Increased pest resistance in oilseed rape mediated by an enhanced UV-B response

Lead Research Organisation: John Innes Centre
Department Name: Contracts Office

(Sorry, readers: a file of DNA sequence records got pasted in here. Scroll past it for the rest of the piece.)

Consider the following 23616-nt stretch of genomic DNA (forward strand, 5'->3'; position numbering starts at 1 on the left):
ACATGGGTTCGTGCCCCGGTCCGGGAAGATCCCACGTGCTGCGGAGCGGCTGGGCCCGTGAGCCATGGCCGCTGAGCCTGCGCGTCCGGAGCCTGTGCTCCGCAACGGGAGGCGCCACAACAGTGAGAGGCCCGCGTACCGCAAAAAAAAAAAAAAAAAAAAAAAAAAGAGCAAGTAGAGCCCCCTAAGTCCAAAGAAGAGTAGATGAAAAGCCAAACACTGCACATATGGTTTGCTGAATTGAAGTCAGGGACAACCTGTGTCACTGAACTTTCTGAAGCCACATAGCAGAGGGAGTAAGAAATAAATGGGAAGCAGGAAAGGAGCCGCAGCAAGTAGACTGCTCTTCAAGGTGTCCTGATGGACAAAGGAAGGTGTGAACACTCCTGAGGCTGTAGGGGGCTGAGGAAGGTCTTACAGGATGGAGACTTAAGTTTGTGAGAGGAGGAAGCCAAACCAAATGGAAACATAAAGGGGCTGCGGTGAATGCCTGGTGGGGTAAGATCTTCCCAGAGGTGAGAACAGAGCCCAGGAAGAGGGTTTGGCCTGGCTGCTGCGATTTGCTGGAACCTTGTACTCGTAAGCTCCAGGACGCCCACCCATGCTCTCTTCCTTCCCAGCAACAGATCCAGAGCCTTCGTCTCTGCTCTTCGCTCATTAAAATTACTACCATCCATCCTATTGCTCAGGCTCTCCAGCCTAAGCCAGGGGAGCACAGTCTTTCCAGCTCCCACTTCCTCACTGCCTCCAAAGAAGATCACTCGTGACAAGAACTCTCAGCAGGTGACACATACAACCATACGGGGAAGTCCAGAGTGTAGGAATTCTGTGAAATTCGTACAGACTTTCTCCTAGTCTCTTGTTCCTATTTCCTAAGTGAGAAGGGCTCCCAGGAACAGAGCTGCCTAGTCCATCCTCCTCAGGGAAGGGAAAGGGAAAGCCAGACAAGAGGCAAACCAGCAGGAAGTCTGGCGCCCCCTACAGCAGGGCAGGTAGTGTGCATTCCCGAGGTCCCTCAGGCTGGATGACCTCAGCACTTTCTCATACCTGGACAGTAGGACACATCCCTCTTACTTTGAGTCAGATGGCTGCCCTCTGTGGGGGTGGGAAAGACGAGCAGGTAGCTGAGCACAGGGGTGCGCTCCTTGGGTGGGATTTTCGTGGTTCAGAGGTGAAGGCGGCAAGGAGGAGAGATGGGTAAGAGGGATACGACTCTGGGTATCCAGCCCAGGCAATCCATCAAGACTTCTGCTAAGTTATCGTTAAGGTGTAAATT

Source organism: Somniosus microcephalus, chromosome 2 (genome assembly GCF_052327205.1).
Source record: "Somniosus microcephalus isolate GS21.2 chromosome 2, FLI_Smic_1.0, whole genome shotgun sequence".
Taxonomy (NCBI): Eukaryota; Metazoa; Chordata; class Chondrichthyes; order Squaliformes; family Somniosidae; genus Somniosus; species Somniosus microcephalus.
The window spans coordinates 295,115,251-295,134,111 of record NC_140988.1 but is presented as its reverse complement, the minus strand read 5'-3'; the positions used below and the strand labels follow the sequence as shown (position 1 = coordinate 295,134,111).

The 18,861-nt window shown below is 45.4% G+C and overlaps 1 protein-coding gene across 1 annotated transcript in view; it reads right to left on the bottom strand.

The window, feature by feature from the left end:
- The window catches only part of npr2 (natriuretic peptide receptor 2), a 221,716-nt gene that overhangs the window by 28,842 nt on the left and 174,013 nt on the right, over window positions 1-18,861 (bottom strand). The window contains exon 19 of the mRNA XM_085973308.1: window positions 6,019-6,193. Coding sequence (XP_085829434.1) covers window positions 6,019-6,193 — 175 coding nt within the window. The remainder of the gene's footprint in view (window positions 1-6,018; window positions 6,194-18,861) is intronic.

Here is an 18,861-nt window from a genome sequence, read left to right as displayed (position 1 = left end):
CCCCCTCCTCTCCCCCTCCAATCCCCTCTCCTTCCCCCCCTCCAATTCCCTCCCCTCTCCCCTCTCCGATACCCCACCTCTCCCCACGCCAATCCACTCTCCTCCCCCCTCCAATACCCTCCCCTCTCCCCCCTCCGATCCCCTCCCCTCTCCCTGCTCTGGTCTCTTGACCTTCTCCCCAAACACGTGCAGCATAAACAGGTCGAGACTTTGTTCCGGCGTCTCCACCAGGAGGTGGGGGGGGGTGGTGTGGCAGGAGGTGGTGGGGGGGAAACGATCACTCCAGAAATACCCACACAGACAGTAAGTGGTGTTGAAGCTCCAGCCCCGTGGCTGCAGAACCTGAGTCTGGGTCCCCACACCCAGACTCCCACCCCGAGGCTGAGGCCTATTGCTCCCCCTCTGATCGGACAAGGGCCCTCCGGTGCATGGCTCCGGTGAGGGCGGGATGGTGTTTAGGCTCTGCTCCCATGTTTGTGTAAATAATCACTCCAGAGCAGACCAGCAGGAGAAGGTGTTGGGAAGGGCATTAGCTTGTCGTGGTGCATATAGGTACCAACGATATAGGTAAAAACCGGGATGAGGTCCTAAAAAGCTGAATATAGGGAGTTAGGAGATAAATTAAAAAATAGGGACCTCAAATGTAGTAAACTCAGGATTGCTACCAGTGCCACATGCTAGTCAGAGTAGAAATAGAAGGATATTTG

Attack by various pests and pathogens causes significant losses to the oilseed rape crop and considerable expense is incurred in trying to counter this problem by using pesticides. The aim of this project is to develop a novel approach to increase resistance to pest attack in oilseed rape by hyper-activation of UV-B and/or jasmonic acid (JA) signalling pathways. Exposure of plants to UV-B wavelengths reduces the attractiveness of plants to insect herbivores. Plant responses to UV-B are mediated through several signalling pathways and hyper-activation of particular pathways may increase resistance to herbivory. Jasmonic acid, which is involved in some responses to UV-B stimulates defence against attack by herbivores. We will produce transgenic lines of B. napus over-expressing the UV-B-specific regulator UVR8 and a key effector of JA signalling, the transcription factor MYC2. We will test whether these lines have increased resistance to invertebrate pests as 'proof of concept' that manipulation of the UV-B response could be used to develop new varieties. For the mollusc trials, slugs (Arion and/or Deroceras spp.) and snails (Helix aspersa) will be placed into test arenas and the damage levels recorded per plant. Damage caused by Diamond back moth (Plutella xylostella) larvae and mealy cabbage aphid (Brevicoryne brassicae) will also be recorded. We will identify key changes in gene expression profiles using transcriptomics and levels of secondary metabolites involved in resistance to herbivory in the over-expression lines. This will enable gene targets regulated by UV-B, JA and herbivory to be identified and provide detailed information on the consequences of manipulating two key regulators of UV-B responses for the molecular signalling network of B. napus. The results will test transgenic approaches, and establish whether selection for enhanced UV-B response could be used in conventional breeding approaches to improve pest resistance in B. napus crop improvement.


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